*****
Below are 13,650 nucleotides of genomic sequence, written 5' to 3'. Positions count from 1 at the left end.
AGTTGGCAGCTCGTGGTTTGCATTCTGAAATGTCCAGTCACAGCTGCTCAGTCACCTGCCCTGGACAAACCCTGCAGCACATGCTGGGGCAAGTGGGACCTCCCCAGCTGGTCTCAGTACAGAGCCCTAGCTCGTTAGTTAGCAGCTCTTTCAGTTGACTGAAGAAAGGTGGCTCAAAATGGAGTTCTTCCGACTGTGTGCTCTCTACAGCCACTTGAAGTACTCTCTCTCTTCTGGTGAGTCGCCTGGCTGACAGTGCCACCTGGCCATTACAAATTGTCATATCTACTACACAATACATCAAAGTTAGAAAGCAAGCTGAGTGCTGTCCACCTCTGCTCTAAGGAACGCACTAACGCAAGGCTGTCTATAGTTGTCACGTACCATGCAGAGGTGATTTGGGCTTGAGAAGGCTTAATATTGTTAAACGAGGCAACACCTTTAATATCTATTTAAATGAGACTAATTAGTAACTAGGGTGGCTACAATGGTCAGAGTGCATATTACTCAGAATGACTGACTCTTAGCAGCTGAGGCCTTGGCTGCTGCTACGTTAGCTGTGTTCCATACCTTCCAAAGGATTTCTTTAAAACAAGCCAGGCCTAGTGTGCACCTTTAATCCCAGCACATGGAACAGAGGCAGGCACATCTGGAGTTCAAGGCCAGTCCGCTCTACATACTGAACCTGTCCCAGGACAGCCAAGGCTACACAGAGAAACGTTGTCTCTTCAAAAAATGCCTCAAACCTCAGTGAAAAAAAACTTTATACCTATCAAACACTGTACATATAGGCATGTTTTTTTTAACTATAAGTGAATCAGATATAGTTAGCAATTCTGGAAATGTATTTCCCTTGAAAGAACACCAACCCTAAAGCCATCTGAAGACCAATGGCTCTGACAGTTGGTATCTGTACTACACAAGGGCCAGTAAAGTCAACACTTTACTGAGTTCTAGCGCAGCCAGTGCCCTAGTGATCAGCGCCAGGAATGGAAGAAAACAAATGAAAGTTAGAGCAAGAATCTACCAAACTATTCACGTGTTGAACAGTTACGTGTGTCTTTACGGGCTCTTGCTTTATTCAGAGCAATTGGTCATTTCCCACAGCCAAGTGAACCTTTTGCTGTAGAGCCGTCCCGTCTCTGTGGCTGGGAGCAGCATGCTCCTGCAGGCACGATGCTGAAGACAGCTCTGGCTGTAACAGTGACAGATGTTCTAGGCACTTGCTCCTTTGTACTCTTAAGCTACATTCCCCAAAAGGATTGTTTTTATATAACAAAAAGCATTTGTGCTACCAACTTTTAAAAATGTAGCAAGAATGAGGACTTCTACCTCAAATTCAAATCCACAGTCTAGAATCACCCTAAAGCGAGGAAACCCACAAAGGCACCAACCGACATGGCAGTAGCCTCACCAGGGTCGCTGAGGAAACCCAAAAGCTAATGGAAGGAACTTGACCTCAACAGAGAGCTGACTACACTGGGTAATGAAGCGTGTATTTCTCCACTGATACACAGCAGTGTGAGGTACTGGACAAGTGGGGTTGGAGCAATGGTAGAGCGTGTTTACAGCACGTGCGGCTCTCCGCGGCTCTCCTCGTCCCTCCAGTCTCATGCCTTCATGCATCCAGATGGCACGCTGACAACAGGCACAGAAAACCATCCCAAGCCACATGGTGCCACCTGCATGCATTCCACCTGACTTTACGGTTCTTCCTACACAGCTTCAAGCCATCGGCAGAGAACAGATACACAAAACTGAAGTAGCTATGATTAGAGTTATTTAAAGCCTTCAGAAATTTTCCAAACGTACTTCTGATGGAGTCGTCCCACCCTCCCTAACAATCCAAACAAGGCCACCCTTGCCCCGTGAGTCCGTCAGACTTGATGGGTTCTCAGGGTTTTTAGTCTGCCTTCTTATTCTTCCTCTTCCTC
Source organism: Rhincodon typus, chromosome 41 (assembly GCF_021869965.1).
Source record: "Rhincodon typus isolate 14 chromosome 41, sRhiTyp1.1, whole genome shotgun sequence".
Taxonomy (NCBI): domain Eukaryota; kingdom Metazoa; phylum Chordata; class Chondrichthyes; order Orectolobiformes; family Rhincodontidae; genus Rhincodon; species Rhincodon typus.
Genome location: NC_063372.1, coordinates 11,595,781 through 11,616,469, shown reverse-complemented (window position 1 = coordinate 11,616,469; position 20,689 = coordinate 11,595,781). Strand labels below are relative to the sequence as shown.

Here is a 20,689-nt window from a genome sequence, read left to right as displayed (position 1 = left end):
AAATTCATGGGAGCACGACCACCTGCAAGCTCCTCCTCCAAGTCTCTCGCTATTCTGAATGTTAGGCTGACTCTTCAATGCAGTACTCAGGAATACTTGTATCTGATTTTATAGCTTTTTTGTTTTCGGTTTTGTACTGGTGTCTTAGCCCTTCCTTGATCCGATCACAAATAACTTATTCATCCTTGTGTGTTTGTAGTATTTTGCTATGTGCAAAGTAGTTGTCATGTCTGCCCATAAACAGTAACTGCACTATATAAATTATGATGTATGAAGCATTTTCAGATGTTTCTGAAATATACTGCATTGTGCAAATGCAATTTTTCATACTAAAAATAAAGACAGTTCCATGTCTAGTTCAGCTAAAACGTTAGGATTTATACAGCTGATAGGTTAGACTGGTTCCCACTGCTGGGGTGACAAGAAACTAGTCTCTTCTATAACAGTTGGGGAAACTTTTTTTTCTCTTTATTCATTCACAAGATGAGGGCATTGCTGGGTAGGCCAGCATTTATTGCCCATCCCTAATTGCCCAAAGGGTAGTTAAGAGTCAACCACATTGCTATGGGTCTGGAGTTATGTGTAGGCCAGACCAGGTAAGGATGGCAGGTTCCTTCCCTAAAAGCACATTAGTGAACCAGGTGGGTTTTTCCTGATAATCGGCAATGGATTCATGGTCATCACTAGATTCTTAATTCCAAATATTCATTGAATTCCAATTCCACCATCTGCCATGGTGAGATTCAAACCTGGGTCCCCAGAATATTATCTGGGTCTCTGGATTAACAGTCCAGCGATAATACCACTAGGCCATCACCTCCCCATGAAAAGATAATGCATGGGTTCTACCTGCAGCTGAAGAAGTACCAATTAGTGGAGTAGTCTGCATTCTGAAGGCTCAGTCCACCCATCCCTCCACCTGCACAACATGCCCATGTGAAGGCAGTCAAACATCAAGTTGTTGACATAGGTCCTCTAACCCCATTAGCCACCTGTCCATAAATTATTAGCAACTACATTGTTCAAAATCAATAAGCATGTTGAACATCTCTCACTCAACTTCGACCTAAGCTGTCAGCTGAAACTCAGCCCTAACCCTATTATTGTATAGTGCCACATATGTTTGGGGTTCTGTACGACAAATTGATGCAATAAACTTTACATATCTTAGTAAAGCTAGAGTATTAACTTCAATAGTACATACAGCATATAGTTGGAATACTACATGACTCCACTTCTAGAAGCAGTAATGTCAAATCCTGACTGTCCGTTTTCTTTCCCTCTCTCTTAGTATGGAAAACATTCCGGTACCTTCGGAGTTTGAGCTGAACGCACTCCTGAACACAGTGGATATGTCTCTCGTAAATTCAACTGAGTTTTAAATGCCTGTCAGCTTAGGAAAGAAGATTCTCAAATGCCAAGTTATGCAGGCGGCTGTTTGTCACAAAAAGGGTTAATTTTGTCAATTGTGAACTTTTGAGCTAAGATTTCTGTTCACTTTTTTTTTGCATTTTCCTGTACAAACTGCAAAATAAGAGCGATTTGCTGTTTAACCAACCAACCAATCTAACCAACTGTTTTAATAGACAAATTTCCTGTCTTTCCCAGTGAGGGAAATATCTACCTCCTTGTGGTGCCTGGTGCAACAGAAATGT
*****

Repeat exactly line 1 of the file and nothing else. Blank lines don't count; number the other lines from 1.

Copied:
Below are 13,650 nucleotides of genomic sequence, written 5' to 3'. Positions count from 1 at the left end.